Stock indices closed lower on Tuesday after investors returned from the long holiday weekend. The Dow Jones Industrial Average fell 0.7% in early trading and fell as much as 0.8%, before closing at the morning’s low.
The S&P 500 sold 0.8%, paring losses and ending the day 0.5% lower than Friday’s final print. The Nasdaq Composite and the Russell 2000 Index fell nearly 1% each.
Volume was higher on the Nasdaq and NYSE, according to preliminary data.
Crude oil fell to $86.71 a barrel after OPEC+ announced a production cut and Russia warned its Nord Stream pipelines will not be fully restored until Western sanctions are lifted.
The benchmark 10-year Treasury bond yield rose sharply to 3.34%.
The Innovator IBD 50 Fund (FFTY) lost 0.4%.
Correction or bust?
Carl Ludwigson of Bel Air Investment Advisors draws a parallel to the Bush era of 1990-91 when the stock market fell -20% and cut losses to -7%, before jumping 26% in 1991. At the same time, Caution is advised if the 2001 tech bubble bear market is the correct analogy, complete with numerous bull traps.
In another sign of cooling inflation, the Purchasing Managers’ Index showed a slowdown in business activity in August. The PMI business activity index fell to 43.7, down from a previous estimate of 44.1 and from 47.3 in July.
However, services grew even as the prices paid by purchasing managers fell. Furthermore, prices fell to January 2021 levels, strongly suggesting that we may have passed the peak of inflation.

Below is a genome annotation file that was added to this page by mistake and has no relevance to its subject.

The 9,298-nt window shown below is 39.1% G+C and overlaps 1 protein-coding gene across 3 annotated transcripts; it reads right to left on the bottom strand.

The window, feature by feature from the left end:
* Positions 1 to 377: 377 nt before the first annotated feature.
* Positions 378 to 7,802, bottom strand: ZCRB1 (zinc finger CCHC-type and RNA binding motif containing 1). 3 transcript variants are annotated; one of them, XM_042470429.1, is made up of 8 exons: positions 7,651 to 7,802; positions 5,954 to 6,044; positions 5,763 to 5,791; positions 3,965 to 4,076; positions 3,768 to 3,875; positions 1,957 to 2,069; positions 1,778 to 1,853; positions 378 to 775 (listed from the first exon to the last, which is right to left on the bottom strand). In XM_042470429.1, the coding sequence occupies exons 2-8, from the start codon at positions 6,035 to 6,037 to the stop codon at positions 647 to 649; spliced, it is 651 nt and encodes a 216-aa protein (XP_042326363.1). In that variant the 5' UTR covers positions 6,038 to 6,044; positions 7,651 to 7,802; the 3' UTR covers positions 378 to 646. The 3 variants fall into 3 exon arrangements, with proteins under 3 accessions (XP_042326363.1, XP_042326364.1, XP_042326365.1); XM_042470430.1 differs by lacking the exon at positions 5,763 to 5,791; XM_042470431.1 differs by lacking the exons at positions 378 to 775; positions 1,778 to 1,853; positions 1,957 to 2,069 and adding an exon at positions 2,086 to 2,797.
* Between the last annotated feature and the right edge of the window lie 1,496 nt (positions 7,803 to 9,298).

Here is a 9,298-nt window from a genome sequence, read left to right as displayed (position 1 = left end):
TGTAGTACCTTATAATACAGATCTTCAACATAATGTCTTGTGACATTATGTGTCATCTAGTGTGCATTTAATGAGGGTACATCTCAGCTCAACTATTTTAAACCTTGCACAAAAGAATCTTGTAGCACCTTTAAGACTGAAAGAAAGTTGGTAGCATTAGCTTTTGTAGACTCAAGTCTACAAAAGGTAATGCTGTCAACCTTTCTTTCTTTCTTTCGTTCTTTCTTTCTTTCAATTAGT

New orders also increased, raising the possibility of GDP growth and expansion in the third quarter, according to Jeffrey Roach, chief economist at LPL Financial.
Beyond September, a seasonally strong fourth quarter and midterm elections will likely boost the stock market, if history is any guide, added Jeffrey Buchbinder and Barry Gilbert, chief equity and asset allocation strategist at LPL.
Dow Jones Leaders in the News
The dividend will increase to 65.25 cents from 64 cents per share, payable on November 1 to shareholders of record on October 7.
The telecommunications blue chip announcement follows 16 years of quarterly dividend growth.
Stocks continue to correct and trade flat.
Current summary of the US stock market
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Last update: 07/27/2022 at 12:00 PM m. ET
It will acquire the company in an all-cash deal valued at $30.50 per share, for a total valuation of $8 billion.
The healthcare software and services company will be one of CVS’s biggest acquisitions since the merger with Aetna. CVS fell 1% while SGFY rose fractionally.
Outside of Dow Jones
Elsewhere, nvidia (NVDA) continues to face serious obstacles in its data center chip business. The stock is down 24% in the past seven trading days and is at its lowest price since the March 2021 pandemic sell-off, when it closed at $133.48.
But last week’s China sales ban will likely put a dent in its projected $1 trillion market. A weakening in demand for games is also hurting more valued tech stocks.
Shares of the three chip giants are pushing down the Philadelphia Semiconductor Index, which is down 1.1%.
Dow Jones’s competitor and technology leader, chip giant Intel, is falling for the same reasons. The shares have fallen 2.1% and are at their lowest level since May 2016, when they traded at 30.23.
Intel fell more than 4% to a five-year low on August 26. AMD is down nearly 20% in the same time frame.
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